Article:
Should I read poems written in the first person by women? I don't know. The rule I follow is that if I feel comfortable about reading it, then I read it. I don't read some female poets, such as Anne Sexton or Sylvia Plath. I don't think women would take kindly to being told they couldn't read poems written by men.
I'm sorry I said "capricious" when I should have said "capacious"
To understand the poem you have to realise that Myra Schneider had breast cancer and survived it. This inspired her to write poems and books about her experience.
This poem is from Circling The Core (Enitharmon Press 2008)
Myra Schneider's books can be purchased at Amazon:
Coincidentally the word "Amazon" was thought to come from the Greek "a-mazos", meaning "lacking a breast"
supposedly because they were warrior women who amputated a breast so they could draw a bow.
Actually it is more probably a Persian word meaning women who fight like men or with men.
Myra's website is here:
And there's a candid interview here:
When asked his favourite present-participle, Inspector Philip Morse says "'unbuttoning"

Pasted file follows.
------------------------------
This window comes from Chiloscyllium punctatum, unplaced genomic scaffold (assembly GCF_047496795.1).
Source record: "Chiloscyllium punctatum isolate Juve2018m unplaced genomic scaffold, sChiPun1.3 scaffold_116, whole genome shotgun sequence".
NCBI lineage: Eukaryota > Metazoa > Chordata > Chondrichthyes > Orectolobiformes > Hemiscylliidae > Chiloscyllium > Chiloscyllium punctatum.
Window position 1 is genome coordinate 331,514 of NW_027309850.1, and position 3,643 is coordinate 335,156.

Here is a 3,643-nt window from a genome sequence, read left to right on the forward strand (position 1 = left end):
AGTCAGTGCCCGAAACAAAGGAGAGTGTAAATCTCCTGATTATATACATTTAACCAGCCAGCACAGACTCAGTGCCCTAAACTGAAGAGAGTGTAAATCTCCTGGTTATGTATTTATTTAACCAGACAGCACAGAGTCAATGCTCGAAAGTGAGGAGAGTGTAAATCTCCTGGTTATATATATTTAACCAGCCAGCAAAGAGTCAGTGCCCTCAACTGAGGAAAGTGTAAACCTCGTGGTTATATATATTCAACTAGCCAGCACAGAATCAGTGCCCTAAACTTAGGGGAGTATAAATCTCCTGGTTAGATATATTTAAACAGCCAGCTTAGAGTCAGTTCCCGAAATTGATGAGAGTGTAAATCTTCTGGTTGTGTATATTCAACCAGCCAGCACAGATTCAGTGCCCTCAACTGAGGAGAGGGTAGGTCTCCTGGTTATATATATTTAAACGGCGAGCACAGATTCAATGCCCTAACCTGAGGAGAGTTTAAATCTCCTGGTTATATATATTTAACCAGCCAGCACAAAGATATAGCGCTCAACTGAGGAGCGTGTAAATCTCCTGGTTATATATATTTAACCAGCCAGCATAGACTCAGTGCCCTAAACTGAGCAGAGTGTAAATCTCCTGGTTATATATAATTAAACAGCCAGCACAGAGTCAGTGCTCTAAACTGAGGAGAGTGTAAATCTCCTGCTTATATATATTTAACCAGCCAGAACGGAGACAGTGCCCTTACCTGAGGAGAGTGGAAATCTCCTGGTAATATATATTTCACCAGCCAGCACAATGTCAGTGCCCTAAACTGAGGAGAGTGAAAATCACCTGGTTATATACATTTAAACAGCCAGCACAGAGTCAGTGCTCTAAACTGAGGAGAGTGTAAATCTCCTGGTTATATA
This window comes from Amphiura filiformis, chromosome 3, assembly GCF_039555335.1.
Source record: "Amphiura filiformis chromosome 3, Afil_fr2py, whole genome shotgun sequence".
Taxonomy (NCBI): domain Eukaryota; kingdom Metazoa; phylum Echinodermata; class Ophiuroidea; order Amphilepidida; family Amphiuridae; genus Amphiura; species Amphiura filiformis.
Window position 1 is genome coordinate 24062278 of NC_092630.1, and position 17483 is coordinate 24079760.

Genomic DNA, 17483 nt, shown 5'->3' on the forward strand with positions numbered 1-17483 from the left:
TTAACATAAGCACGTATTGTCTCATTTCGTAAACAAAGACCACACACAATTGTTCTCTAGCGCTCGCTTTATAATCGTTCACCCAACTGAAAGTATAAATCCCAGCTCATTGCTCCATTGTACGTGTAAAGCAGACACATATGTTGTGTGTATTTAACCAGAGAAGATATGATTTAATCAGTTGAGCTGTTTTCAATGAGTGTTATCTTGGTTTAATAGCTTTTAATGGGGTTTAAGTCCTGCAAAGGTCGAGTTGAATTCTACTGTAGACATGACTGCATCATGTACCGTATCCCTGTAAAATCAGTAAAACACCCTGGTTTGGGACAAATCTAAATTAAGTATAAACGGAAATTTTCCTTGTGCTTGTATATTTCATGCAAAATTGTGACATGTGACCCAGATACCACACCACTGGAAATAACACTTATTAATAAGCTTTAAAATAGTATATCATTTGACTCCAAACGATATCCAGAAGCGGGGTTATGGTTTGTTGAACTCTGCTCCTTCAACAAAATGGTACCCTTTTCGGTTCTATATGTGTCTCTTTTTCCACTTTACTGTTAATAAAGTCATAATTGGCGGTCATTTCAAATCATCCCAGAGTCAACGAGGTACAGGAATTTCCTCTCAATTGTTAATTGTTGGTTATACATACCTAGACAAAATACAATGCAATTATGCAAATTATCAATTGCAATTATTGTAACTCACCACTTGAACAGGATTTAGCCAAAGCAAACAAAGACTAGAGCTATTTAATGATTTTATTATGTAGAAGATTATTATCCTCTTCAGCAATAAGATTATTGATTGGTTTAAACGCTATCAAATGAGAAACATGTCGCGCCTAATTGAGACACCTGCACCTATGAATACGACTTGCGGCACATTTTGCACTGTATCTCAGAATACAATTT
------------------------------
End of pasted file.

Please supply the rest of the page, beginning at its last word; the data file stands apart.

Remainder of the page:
(Inspector Morse is a fictional character in books and a TV series created by Colin Dexter)
The first picture is "Red Dress Sexy Lady at Bar ", an original oil painting for sale on eBay.
I couldn't find a picture of a young Myra, so I'm guessing she might have looked like the last picture, "Lady in Red Dress" painted by William Logsdail in 1959
My first reaction is: I want it,
cant wait to squeeze into
a scarlet sheath that promises
breasts round as russet apples,
a waist pinched to a pencil,
hips that know the whole dictionary
of swaying, cant wait
to saunter down an August street
with every eye upon me.
But the moment Im zipped in
I cant breathe and the fabric
hugging my stomach without mercy
pronounces me a frump.
Besides, in the internet café,
where you can phone Tangiers
or Thailand for almost nothing
fourteen pairs of eyes
are absorbed by screens.
No one whistles when I smile
at boxes of tired mangoes
and seedy broccoli heads
outside the Greek superstore.
By now Im in a fever to undo
the garment and pull it off.
And for all its flaws, for all
that it only boasts one breast,
Im overjoyed to re-possess
my body. I remember I hate
holding in and shutting away.
What I want is a dress easy
as a plump plum oozing
juice, as a warm afternoon
in late October creeping
its ambers and cinnamons into
leaves, a dress that reassures
theres no need to pretend,
a dress thats as capacious
as generosity, a dress that willingly
unbuttons and whispers in the ear:
be alive every minute of your life.